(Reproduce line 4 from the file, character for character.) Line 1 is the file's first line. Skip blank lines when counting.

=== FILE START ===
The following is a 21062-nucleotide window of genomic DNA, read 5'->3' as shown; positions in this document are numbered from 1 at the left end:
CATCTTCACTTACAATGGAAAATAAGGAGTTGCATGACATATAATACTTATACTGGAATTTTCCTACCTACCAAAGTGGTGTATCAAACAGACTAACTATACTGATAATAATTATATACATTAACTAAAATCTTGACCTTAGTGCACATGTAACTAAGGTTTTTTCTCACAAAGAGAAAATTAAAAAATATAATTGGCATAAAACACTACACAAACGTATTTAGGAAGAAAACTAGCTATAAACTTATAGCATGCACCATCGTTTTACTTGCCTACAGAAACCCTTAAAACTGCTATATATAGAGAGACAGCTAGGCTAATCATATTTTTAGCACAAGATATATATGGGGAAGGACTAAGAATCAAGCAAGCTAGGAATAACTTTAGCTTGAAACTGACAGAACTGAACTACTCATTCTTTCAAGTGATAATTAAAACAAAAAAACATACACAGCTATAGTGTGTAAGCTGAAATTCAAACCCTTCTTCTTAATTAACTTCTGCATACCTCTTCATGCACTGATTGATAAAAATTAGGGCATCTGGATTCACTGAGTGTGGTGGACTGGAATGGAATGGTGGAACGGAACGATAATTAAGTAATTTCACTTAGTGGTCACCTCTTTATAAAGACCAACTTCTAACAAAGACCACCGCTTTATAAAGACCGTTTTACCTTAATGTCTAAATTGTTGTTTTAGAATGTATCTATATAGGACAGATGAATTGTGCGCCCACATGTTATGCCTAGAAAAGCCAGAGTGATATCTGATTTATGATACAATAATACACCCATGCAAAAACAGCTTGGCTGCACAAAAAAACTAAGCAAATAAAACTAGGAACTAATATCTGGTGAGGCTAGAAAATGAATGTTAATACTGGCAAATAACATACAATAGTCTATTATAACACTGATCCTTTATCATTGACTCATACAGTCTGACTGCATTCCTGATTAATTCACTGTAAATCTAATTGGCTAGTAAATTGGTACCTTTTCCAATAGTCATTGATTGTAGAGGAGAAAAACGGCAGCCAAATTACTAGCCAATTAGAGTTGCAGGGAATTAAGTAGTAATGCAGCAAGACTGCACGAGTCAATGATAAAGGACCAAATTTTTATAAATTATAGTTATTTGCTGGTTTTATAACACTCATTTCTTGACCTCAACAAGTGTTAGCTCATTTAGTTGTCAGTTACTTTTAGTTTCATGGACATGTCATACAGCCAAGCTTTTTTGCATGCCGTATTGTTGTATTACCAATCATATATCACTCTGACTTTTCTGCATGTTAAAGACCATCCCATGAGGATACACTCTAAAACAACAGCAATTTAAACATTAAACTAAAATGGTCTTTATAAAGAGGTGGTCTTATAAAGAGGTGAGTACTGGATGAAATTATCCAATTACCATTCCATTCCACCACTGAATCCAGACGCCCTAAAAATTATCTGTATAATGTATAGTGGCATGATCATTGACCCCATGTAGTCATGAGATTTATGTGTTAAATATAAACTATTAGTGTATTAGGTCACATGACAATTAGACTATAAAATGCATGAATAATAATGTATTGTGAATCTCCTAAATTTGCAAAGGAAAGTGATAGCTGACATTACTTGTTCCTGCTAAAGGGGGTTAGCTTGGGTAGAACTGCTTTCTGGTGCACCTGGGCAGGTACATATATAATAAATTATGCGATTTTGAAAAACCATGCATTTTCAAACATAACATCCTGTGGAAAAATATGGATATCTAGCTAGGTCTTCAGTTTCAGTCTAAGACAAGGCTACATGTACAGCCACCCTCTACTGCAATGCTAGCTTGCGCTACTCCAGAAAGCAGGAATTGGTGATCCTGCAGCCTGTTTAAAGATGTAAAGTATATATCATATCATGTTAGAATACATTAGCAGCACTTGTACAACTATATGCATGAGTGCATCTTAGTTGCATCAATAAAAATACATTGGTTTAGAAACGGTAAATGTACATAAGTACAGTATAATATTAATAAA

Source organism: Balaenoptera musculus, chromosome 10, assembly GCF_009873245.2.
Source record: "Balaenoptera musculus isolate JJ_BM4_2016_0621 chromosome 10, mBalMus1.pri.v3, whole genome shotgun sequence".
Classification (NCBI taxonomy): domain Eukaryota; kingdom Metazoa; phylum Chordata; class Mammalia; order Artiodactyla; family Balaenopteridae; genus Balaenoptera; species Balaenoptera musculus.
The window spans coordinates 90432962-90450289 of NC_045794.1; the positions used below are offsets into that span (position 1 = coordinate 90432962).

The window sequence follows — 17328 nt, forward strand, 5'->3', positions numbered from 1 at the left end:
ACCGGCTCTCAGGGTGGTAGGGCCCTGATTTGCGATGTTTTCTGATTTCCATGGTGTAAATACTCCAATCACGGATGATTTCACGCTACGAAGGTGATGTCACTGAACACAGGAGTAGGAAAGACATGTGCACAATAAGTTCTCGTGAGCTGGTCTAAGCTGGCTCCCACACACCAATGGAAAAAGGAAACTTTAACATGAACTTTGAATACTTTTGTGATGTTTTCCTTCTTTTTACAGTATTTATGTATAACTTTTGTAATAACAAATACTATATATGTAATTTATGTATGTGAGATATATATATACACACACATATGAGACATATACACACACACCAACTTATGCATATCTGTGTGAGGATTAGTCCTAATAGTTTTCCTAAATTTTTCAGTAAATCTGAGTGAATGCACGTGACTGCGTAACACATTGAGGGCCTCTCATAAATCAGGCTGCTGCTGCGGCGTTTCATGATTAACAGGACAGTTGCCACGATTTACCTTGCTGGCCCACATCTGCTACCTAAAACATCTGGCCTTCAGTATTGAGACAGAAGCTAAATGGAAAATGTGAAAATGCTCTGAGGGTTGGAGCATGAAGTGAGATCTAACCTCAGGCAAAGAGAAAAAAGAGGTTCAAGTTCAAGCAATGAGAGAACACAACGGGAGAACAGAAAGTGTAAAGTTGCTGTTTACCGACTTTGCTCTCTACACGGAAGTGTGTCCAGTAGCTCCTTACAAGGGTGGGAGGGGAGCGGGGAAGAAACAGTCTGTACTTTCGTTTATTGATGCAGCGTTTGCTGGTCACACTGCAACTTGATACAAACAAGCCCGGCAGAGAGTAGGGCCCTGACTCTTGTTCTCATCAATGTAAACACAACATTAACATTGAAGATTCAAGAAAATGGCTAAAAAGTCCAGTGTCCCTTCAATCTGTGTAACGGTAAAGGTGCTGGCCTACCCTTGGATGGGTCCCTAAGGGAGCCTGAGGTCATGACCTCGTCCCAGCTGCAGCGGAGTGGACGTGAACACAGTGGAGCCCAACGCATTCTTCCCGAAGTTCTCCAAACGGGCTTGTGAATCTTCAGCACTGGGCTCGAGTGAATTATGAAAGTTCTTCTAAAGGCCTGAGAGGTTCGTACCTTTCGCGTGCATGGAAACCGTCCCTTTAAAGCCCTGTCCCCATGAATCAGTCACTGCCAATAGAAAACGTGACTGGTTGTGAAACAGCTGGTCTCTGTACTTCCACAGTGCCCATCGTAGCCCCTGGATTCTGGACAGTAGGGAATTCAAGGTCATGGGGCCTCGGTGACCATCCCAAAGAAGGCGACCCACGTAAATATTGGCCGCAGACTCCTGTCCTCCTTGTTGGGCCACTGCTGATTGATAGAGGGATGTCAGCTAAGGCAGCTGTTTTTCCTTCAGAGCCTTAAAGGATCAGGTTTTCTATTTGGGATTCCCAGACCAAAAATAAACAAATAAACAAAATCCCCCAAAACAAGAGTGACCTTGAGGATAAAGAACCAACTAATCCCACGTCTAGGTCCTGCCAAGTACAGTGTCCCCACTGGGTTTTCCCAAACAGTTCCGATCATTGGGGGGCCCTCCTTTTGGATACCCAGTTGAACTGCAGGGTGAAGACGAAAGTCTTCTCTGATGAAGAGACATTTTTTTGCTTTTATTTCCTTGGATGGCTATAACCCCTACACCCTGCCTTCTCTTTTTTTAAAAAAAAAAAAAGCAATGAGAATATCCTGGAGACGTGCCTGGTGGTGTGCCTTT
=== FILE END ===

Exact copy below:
Source record: "Balaenoptera musculus isolate JJ_BM4_2016_0621 chromosome 10, mBalMus1.pri.v3, whole genome shotgun sequence".